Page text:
Sudan further alleviates its debt with $5bn to be cancelled by France

The French President announced he would abandon the Sudanese debt of $5 billion. The announcement from Sudan’s 2nd largest creditor is the biggest step in a series a financial relief provided by western economies since the Sudanese democratic transition that started in 2019.

The International Conference to Support the Sudanese Transition was held in Paris on May 17, 2021. And it ended with the French President Emmanuel Macron relieving Khartoum of its debt of US $5 billion. “We are in favor of a pure and simple cancellation of our credit with Sudan”, Mr Macon said.

Sudan has been transitioning to a democratic country since 2019 and the destitution of the dictatorship led by Omar-al-Bashir. It removed the Shariah law, banned feminine genital mutilation. It recognized the State of Israel. It paid the United States US $335 million in compensation to the victims of the 1998 embassy bombing by Al Qaida. And in December 2020, the U.S. removed Sudan from the list of countries supporting terrorism and agreed to support Khartoum with its debt.

Because, along with a political transition, Sudan needs to rebuild its economy. The country has been in recession in the last 3 years with a rampant inflation and shortage of essential goods. The secession of South Sudan in 2005 stripped the country of most of its oil resources. Moreover, the recent civil war substantially dragged the country’s budget efforts.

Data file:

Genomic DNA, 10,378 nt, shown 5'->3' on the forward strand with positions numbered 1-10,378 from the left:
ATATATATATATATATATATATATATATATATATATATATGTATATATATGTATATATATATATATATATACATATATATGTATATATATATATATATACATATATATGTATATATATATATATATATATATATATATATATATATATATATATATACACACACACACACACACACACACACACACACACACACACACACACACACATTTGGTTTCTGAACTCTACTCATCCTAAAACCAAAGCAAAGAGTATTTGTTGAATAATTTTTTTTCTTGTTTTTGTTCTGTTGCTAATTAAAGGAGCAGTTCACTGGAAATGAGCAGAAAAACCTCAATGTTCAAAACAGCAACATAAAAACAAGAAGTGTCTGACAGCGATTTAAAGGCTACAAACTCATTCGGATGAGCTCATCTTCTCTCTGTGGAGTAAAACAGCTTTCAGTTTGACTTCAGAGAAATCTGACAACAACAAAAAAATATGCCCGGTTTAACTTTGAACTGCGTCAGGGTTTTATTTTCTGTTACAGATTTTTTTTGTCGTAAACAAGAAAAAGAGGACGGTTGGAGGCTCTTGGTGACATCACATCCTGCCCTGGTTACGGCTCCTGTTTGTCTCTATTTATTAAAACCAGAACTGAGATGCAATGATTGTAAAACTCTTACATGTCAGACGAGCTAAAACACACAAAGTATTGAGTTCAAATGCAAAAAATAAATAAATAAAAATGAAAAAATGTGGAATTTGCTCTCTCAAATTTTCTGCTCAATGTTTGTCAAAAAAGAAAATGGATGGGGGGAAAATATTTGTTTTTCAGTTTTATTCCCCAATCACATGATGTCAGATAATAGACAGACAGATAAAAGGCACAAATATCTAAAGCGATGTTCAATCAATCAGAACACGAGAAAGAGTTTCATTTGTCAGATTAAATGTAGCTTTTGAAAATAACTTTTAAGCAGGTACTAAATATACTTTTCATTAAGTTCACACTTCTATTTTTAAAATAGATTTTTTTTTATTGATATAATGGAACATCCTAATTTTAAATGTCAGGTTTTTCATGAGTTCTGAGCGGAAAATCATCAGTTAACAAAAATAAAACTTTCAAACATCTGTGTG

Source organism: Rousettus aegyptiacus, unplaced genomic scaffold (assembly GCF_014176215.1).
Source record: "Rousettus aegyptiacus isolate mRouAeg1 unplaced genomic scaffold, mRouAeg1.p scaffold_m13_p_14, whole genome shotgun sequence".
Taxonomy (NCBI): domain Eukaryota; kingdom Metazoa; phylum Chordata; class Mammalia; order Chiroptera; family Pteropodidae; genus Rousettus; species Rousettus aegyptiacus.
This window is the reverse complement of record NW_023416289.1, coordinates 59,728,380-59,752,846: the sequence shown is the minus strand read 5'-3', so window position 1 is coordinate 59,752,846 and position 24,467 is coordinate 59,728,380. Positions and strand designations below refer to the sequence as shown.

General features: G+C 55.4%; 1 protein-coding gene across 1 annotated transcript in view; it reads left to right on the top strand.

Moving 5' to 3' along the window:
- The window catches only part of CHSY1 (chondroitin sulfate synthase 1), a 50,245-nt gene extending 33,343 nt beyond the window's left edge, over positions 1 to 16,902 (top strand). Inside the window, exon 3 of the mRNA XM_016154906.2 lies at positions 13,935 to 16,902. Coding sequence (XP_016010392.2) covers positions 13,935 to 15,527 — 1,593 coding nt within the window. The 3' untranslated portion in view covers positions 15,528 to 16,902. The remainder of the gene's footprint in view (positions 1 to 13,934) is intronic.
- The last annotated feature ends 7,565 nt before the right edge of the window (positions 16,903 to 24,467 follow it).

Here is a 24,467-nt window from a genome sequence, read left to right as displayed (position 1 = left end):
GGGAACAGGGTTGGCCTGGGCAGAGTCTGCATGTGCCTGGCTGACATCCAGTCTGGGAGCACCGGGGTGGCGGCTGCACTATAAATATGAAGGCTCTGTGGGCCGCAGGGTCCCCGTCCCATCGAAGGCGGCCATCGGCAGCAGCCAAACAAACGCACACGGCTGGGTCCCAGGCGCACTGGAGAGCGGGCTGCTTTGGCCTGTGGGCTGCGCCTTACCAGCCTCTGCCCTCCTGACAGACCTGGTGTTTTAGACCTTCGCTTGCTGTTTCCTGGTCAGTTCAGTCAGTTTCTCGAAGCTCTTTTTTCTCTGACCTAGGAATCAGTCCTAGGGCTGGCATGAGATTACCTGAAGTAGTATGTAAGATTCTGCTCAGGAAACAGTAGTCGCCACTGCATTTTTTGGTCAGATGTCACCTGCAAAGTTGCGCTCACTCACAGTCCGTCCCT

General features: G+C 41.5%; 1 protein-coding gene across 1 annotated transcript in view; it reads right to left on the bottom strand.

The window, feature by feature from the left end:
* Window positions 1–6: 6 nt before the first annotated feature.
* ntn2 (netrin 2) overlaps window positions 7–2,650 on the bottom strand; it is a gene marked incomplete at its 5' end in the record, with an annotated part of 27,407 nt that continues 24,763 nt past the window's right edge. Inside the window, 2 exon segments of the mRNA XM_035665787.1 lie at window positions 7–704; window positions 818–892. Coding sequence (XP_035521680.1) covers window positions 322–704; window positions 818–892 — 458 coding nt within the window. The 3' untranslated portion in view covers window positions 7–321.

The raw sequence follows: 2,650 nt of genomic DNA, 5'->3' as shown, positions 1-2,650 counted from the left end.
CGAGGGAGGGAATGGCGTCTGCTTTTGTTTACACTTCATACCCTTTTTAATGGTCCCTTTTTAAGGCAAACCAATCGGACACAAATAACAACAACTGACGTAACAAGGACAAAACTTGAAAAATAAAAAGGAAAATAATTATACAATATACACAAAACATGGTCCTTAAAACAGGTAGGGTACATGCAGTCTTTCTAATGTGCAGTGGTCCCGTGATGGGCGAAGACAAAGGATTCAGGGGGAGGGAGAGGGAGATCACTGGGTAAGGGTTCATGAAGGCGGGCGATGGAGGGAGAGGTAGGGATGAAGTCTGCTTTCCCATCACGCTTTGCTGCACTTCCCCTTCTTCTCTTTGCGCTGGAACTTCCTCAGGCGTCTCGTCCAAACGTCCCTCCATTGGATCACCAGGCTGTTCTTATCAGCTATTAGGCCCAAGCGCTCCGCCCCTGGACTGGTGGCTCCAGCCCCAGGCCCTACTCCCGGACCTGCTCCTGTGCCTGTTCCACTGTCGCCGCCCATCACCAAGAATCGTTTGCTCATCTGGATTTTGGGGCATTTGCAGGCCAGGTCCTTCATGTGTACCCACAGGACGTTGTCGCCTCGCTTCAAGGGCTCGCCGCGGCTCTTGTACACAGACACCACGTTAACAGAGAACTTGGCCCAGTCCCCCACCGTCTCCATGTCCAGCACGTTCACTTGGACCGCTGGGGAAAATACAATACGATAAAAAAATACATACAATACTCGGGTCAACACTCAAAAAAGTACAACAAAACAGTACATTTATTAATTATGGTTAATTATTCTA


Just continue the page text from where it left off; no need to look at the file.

Emmanuel Macron during the International Conference to Support the Sudanese Transition
Emmanuel Macron during the International Conference to Support the Sudanese Transition

The Paris Club is the first creditor to Sudan

Sudanese is crippled with an external debt of $60 billion, which is estimated to be 176% of the national gross domestic product. Only Greece and Japan are more indebted relatively to their economies. Moreover, the country has been suffering from not paying the debt it owned.

France confirmed it would provide a credit of $1.5 billion to settle arrears with the International Monetary Fund. On the same day, Germany said it would provide $110 million to settle IMF late payment fees, and that it would reduce its Sudanese debt by $440 million.

The Sudanese Prime Minister Abdallah Hamdok had already removed its debt towards the World Bank with the $1.15 billion-loan provided by the United States. It also contracted a credit from the United Kingdom, Ireland and Sweden of $425 million to settle the dispute with the African Development Bank.

Abdallah Hamdok worked on relieving the country from the loans from the multilateral financial institutions. Combined with solid economic reforms, the conditions were met for France to ease its debt burden. France’s move opens the door for other countries to work with the IMF and Sudan on its debt. The Paris Club, a group of 22 countries working on debt restructuring that include France, the US, the UK, Ireland, Sweden or Germany, still owns 38% of Sudanese debt.

As seen with the U.S., the debt relied is not purely at a loss for the countries that grant it. French industrial leaders plan to visit Sudan in order to study investment opportunities on the Sudanese soil.

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